An atomic force microscopy (AFM) topography image (Fig. 2a) of the films created with infrared illumination displays rods oriented along the same diagonal direction. The tendency for alignment is also reflected in the Fourier Transform (FT) pattern (Fig. 2b). The FT lobes are highly anisotropic in shape, perpendicular not only to the mean direction of the rods in the AFM image but also to the direction of polarization of the laser electric field. However, there was an uncertainty of ~15° in relative azimuth angle of the Si wafer with respect to the polarization direction of the laser beam. Results from different samples provided conclusive evidence that the laser illumination with linearly polarized IR light induces alignment persisting over macroscopic distances, while circularly polarized light does not induce preferred orientation (Figs. 2c,d). The average film thickness, derived from the profile of the AFM image, is ~2.3 nm, corresponding to a molecular bilayer (Fig. 1c), as designed.

The approach described here provides a route for thin film engineering, additional means to monitor crystal nucleation and derive structural information of crystal films. In contrast to globular proteins, fewer membrane proteins have been obtained as 3D crystals, although some do form “2D crystalline powders” on water [4]. Therefore, the method described here might provide a solution to the problem of membrane protein crystallization. Since membrane proteins comprise α-helices, which have also been aligned by linearly polarized laser light [5], it may be possible to create aligned 2D crystals of membrane proteins for structural characterization via GIXD.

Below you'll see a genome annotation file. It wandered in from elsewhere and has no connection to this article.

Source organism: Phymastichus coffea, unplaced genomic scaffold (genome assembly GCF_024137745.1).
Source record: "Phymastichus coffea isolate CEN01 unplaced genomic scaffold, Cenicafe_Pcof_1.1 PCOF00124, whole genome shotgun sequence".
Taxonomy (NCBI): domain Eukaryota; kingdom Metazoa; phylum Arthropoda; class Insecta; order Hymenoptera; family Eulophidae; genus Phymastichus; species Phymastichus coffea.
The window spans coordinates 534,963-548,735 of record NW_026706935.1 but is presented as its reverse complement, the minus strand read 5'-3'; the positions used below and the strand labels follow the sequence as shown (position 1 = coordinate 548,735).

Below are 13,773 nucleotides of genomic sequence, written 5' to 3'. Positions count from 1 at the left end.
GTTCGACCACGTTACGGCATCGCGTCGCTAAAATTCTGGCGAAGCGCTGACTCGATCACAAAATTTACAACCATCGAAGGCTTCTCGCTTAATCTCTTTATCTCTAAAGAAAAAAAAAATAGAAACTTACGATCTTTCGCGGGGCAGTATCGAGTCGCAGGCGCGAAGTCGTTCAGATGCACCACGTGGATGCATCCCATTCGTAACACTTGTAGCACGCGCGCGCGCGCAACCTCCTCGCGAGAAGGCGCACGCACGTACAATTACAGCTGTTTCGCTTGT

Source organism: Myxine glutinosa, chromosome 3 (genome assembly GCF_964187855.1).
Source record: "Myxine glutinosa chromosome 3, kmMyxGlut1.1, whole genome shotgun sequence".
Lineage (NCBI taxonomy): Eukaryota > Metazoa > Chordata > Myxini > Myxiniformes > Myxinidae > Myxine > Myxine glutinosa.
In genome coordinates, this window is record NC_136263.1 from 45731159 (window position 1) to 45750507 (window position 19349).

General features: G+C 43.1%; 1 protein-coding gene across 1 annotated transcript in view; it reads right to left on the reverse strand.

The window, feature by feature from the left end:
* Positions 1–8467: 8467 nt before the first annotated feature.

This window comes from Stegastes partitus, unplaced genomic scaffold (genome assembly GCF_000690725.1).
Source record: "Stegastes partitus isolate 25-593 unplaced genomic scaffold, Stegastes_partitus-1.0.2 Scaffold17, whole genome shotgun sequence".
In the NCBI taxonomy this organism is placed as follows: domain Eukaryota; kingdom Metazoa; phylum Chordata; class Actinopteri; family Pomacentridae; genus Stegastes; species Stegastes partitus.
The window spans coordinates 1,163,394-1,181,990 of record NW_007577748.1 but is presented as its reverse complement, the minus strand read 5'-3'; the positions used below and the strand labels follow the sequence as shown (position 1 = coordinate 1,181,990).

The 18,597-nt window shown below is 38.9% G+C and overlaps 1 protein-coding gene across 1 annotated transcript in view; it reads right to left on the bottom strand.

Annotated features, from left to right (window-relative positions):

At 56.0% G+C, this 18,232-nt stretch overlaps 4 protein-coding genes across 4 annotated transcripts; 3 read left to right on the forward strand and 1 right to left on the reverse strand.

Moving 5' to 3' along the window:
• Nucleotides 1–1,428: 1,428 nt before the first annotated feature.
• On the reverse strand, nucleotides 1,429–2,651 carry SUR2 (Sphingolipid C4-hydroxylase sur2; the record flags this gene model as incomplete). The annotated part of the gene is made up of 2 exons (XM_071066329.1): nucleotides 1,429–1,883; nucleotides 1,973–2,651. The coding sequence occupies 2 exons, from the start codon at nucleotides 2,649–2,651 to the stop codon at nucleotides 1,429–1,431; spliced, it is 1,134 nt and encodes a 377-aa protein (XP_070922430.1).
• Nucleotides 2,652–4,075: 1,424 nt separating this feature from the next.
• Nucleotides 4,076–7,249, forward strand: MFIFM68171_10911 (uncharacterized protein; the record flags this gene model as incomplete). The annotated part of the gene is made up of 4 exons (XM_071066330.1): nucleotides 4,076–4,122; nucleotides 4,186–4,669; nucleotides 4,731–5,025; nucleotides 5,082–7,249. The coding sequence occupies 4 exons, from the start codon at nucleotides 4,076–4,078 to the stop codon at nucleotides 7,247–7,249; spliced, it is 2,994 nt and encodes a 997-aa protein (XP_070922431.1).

[1] I. Kuzmenko, H. Rappaport, K. Kjaer, J. Als-Nielsen, I. Weissbuch, M. Lahav, and L. Leiserowitz, "Design and Characterization of Crystalline Thin Film Architectures at the Air-Liquid Interface: Simplicity to Complexity", Chem. Rev. 101, 1659-1696 (2001).
[2] W. F. DeGrado and J. D. Lear, "Induction of peptide conformation at apolar water interfaces. 1. A study with model peptides of defined hydrophobic periodicity", J. Am. Chem. Soc. 107, 7684-7689 (1985).
[3] H. Rapaport, K. Kjaer, T. R. Jensen, L. Leiserowitz, and D. A. Tirrell, "Twodimensional order in b-sheet peptide monolayers", J. Am. Chem. Soc. 122, 12523-12529 (2000).
[4] A. Frenzen, M. Weygand, S. Verclas, N. A. Denscher, G. Buldt, P. B. Howes, K. Kjaer, and M. Lösche, "Protein crystallography in 2D: Grazing incidence X-ray diffraction from purple membrane patches at the air-water interface", Eur. Biophys J. 26, 116 (1997).
[5] I. Nevo, S. Kapishnikov, A. Birman, M. Dong, S. R. Cohen, K. Kjaer, F. Besenbacher, H. Stapelfeldt, T. Seideman, and L. Leiserowitz, "Laser-induced aligned self-assembly on water surfaces", J. Chem. Phys. 130, 144704 (2009).
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Leslie Leiserowitz